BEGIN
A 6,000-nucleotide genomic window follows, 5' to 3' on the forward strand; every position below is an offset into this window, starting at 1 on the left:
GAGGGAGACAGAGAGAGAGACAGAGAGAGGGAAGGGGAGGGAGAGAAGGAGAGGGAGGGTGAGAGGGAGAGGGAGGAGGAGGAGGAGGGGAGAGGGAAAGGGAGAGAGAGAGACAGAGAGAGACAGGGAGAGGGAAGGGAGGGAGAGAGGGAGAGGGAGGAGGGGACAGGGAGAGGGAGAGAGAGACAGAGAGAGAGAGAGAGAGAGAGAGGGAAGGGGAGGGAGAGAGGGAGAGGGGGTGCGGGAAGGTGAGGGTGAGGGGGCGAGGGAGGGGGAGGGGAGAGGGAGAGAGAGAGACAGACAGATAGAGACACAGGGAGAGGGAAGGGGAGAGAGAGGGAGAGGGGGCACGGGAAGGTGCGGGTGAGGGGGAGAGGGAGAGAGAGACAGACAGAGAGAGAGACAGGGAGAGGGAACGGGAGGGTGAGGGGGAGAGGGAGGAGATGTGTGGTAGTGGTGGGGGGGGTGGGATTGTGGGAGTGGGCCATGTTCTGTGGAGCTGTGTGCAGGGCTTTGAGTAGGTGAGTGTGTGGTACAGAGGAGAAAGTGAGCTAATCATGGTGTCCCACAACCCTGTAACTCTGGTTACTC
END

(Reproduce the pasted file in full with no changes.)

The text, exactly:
A 6,000-nucleotide genomic window follows, 5' to 3' on the forward strand; every position below is an offset into this window, starting at 1 on the left:
GAGGGAGACAGAGAGAGAGACAGAGAGAGGGAAGGGGAGGGAGAGAAGGAGAGGGAGGGTGAGAGGGAGAGGGAGGAGGAGGAGGAGGGGAGAGGGAAAGGGAGAGAGAGAGACAGAGAGAGACAGGGAGAGGGAAGGGAGGGAGAGAGGGAGAGGGAGGAGGGGACAGGGAGAGGGAGAGAGAGACAGAGAGAGAGAGAGAGAGAGAGAGGGAAGGGGAGGGAGAGAGGGAGAGGGGGTGCGGGAAGGTGAGGGTGAGGGGGCGAGGGAGGGGGAGGGGAGAGGGAGAGAGAGAGACAGACAGATAGAGACACAGGGAGAGGGAAGGGGAGAGAGAGGGAGAGGGGGCACGGGAAGGTGCGGGTGAGGGGGAGAGGGAGAGAGAGACAGACAGAGAGAGAGACAGGGAGAGGGAACGGGAGGGTGAGGGGGAGAGGGAGGAGATGTGTGGTAGTGGTGGGGGGGGTGGGATTGTGGGAGTGGGCCATGTTCTGTGGAGCTGTGTGCAGGGCTTTGAGTAGGTGAGTGTGTGGTACAGAGGAGAAAGTGAGCTAATCATGGTGTCCCACAACCCTGTAACTCTGGTTACTC